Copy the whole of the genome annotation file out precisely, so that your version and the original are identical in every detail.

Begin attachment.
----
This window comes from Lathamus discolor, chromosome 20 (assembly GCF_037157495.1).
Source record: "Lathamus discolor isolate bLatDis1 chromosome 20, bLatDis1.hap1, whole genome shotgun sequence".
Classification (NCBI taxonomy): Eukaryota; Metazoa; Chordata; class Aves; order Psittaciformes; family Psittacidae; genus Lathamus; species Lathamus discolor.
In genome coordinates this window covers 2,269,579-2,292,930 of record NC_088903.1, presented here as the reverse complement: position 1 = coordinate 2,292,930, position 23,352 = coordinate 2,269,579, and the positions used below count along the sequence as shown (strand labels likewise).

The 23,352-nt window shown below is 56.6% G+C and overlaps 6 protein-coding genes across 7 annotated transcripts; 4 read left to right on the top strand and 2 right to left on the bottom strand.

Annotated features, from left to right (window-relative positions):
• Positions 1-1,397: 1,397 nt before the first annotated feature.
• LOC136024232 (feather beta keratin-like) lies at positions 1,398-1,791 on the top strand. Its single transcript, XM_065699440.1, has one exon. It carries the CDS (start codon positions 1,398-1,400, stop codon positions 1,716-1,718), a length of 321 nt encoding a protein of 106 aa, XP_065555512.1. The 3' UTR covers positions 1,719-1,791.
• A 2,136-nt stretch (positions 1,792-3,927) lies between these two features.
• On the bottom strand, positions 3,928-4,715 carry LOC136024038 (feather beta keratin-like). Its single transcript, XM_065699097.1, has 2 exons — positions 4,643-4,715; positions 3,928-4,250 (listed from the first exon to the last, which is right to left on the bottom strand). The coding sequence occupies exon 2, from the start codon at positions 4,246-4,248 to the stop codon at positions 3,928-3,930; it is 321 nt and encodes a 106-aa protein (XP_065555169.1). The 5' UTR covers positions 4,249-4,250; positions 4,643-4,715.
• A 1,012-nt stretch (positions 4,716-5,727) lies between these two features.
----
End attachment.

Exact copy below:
This window comes from Lathamus discolor, chromosome 20 (assembly GCF_037157495.1).
Source record: "Lathamus discolor isolate bLatDis1 chromosome 20, bLatDis1.hap1, whole genome shotgun sequence".
Classification (NCBI taxonomy): Eukaryota; Metazoa; Chordata; class Aves; order Psittaciformes; family Psittacidae; genus Lathamus; species Lathamus discolor.
In genome coordinates this window covers 2,269,579-2,292,930 of record NC_088903.1, presented here as the reverse complement: position 1 = coordinate 2,292,930, position 23,352 = coordinate 2,269,579, and the positions used below count along the sequence as shown (strand labels likewise).

The 23,352-nt window shown below is 56.6% G+C and overlaps 6 protein-coding genes across 7 annotated transcripts; 4 read left to right on the top strand and 2 right to left on the bottom strand.

Annotated features, from left to right (window-relative positions):
• Positions 1-1,397: 1,397 nt before the first annotated feature.
• LOC136024232 (feather beta keratin-like) lies at positions 1,398-1,791 on the top strand. Its single transcript, XM_065699440.1, has one exon. It carries the CDS (start codon positions 1,398-1,400, stop codon positions 1,716-1,718), a length of 321 nt encoding a protein of 106 aa, XP_065555512.1. The 3' UTR covers positions 1,719-1,791.
• A 2,136-nt stretch (positions 1,792-3,927) lies between these two features.
• On the bottom strand, positions 3,928-4,715 carry LOC136024038 (feather beta keratin-like). Its single transcript, XM_065699097.1, has 2 exons — positions 4,643-4,715; positions 3,928-4,250 (listed from the first exon to the last, which is right to left on the bottom strand). The coding sequence occupies exon 2, from the start codon at positions 4,246-4,248 to the stop codon at positions 3,928-3,930; it is 321 nt and encodes a 106-aa protein (XP_065555169.1). The 5' UTR covers positions 4,249-4,250; positions 4,643-4,715.
• A 1,012-nt stretch (positions 4,716-5,727) lies between these two features.